Italy judges defend Silvio Berlusconi conviction ruling

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Former Italian Prime Minister Silvio Berlusconi waves to supporters as his girlfriend Francesca Pascale looks on during a rally to protest his tax fraud conviction, outside his palace in central Rome on 4 August, 2013.
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At a rally to protest against his conviction, Silvio Berlusconi appeared with his girlfriend, Francesca Pascale

Italy's Supreme Court has issued a text explanation from judges on why they upheld the former Prime Minister Silvio Berlusconi's sentence for tax fraud.

The 1 August ruling confirmed a one-year prison term and ban on political office for the billionaire senator. Neither measure has yet been enforced.

Berlusconi argued he did not know prices of film distribution rights were pushed up to reduce tax on their sale.

He faces possible expulsion from parliament over the verdict.

The move could have implications for Italy's government, as he leads a centre-right party which is a partner in the coalition.

Judges said Berlusconi initiated the scheme and knew perfectly well how it worked.

He was the "mind behind the mechanism," they said.

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Italy's Supreme Court judgment is being scrutinised by Berlusconi's lawyers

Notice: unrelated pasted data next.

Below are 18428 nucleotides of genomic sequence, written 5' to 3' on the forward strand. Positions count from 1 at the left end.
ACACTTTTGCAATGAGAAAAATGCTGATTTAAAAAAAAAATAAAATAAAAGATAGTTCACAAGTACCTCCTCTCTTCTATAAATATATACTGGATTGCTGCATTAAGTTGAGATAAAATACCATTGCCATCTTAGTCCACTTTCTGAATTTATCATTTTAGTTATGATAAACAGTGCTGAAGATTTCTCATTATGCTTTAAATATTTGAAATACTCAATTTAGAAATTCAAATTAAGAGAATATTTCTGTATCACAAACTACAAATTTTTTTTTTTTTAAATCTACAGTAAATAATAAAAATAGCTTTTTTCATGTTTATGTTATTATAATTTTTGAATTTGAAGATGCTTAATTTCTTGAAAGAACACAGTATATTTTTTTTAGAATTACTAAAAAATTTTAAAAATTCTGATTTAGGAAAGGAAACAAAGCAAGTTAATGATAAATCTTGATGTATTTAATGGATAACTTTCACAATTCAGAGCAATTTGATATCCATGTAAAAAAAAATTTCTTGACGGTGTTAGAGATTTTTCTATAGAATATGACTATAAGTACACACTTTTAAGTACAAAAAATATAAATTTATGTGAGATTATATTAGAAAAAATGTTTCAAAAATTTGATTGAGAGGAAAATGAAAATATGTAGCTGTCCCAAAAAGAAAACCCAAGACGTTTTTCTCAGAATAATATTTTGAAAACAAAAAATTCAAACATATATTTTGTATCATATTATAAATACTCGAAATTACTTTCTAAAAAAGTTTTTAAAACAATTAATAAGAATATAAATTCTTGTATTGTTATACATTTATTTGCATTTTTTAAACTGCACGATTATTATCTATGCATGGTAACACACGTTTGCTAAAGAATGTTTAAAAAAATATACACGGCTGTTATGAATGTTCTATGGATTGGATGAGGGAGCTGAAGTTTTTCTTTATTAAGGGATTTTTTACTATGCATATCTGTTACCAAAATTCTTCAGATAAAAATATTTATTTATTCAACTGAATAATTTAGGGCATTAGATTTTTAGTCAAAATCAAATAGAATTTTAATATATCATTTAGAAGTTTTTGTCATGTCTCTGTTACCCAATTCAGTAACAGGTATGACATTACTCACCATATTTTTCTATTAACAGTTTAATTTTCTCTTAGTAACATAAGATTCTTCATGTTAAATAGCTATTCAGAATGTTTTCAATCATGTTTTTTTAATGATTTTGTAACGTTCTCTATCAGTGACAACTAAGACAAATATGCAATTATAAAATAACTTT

The former PM colluded with the management to allow the continued rising costs of his Mediaset business empire for the purpose of tax evasion, the judges' document said.

He operated a "game of mirrors" to artificially inflate the price of TV rights, the judges said, according to the Ansa news agency.

"This defendant, this businessman, would have had to have been completely clueless" not to realise the tax fraud scheme that was in place, they said.

Political fallout

A court in October is expected to decide whether he will have to serve his one-year sentence as community service or under house arrest, the Associated Press news agency reports.

Berlusconi's lawyers are challenging a series of convictions. He has complained he is the victim of a vendetta led by left-wing magistrates from his home city, Milan.

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Supporters of Berlusconi's PDL party in Rome fear the conviction could end his political career